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Bye, Bye Marine Pk Monstrosity?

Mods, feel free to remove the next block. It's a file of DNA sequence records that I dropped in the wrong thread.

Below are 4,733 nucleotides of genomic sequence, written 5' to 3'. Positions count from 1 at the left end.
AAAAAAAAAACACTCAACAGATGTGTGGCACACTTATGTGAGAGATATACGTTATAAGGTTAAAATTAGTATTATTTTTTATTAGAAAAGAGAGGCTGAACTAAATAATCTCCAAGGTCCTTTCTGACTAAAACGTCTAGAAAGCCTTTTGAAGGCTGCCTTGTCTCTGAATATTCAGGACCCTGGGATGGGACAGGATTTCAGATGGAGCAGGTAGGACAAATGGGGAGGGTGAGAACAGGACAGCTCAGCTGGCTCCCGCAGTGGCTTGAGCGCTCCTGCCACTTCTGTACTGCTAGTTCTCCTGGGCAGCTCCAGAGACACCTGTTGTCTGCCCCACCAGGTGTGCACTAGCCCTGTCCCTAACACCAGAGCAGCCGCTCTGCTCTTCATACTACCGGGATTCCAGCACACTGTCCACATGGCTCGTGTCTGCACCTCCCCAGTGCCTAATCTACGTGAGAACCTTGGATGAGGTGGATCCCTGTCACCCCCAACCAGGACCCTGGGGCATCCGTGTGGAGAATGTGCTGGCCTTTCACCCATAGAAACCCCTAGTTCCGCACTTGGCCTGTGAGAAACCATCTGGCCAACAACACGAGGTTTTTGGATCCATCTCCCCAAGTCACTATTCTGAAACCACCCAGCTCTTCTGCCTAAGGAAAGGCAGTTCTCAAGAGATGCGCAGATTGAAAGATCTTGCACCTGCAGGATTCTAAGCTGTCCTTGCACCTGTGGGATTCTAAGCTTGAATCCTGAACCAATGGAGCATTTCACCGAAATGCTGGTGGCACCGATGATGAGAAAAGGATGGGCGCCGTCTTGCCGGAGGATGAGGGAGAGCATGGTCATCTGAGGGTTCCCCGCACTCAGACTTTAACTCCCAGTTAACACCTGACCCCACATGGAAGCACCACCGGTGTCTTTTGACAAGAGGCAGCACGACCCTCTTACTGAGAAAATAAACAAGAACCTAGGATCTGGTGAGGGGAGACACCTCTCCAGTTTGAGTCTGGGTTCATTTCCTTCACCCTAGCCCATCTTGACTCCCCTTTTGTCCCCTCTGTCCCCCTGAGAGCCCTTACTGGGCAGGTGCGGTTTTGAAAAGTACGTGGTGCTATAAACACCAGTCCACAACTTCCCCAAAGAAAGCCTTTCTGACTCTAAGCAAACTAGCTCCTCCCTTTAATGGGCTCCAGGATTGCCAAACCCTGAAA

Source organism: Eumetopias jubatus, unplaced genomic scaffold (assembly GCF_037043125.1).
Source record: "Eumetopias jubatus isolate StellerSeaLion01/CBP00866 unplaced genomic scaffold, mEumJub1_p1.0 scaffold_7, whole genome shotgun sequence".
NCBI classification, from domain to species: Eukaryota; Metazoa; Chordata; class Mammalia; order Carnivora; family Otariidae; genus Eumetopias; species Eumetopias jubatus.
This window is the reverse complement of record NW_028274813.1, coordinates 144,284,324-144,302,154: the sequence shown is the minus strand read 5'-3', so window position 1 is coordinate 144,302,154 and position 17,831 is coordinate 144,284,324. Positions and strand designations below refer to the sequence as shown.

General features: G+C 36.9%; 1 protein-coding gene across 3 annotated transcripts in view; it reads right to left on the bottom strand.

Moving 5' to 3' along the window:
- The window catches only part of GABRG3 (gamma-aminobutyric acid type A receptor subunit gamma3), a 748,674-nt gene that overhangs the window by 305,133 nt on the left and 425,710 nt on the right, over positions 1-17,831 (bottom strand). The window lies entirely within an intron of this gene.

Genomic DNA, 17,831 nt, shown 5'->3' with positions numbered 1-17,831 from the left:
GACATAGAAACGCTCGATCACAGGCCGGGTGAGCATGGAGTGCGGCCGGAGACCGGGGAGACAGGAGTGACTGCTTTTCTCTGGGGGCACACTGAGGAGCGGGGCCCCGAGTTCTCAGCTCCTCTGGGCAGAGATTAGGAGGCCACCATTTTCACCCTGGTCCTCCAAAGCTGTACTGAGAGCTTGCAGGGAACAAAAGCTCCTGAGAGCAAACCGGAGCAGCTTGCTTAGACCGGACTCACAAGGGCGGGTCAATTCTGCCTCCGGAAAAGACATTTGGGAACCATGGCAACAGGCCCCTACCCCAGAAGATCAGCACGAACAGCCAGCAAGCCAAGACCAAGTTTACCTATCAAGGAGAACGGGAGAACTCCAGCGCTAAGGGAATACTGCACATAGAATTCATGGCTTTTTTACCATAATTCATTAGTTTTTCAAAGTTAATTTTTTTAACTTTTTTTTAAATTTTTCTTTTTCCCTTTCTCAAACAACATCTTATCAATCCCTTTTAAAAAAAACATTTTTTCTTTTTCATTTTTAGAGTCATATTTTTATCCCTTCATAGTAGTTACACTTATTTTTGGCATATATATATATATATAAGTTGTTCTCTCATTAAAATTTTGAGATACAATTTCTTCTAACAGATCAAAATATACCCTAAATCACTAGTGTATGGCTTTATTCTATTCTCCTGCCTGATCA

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A cellular phone tower continues to generate fear and loathing in Marine Park. But the aesthetically challenged steel tower, which stands on a rooftop at 3524 Avenue S, a two-story building in a residential neighborhood, might not be causing controversy for long. State Senator Martin Golden is in conversation with the building’s landlord, who is now seeing if there is an escape clause in the contract he has already signed with T-Mobile, according to John Quaglione, Golden’s spokesperson. “If there is a way out, it will happen,” Quaglione said. Rep. Anthony Weiner is also seeking to intervene on behalf of local residents, who have roundly criticized the T-Mobile tower. The landlord, Hwang Woo Park, was unreachable for comment at press time. Quaglione said Park “didn’t realize” the tower would be such a concern for those who live nearby. By listening to the community, and trying to find a way out, Park is being a “very good neighbor,” Quaglione said. The problem is that there are no long-term, conclusive health studies that would convince residents that the tower is safe, Quaglione noted. “When you have the possibility of damage…you’re going to have a tough battle,” he added. Greg Borruso, the president of the Marine Park Civic Association, said a T-Mobile representative has contacted him, and is hoping to arrange a meeting to discuss the tower. Borruso’s hardware store is just a block from the tower, which he said now predominates the Marine Park landscape. “The guy told me that it was proven that [cell towers] don’t cause birth defects,” Borruso said. “But years ago, the cigarette companies said [their product] was okay for you.” Borruso said he will insist that any meeting includes local elected officials and community members. “We’re not going to him…he’s coming to us,” Borruso said. An “informal boycott” has already commenced of the ground-floor dry cleaning business Park rents to, according to Bob Solowitz, a longtime resident of East 36th Street, which stands behind the tower. With the many children who live on his block, Solowitz said, along with a nearby synagogue and day care center, Solowitz said it is just too risky to let the tower stand. Margaret Chiodo, also a 36th Street resident, said about 100 residents have already signed petitions opposing the tower’s presence. Aside from the potential health hazards, she said, many are upset with the tower’s industrial look. “There are a lot of houses that wake up and stare directly at it. They’re not happy it’s their new view,” she said. Work began on the tower on Dec. 17, but was halted after residents complained to the city’s Department of Buildings because of unsafe conditions. The agency issued two violations and work may not proceed until the conditions are corrected, DOB spokesperson Jennifer Givner said. So far, several reports have failed to find a link between the towers and poor health. An August 1999 Federal Communications Commission bulletin minimizes the health risks associated with the towers’ radiofrequency emissions. The report states that it is unlikely that a person would be exposed to radiofrequency emissions that would exceed acceptable guidelines, as to do so, a person would have to be within a few feet of the main transmitting beam for an extended period of time.

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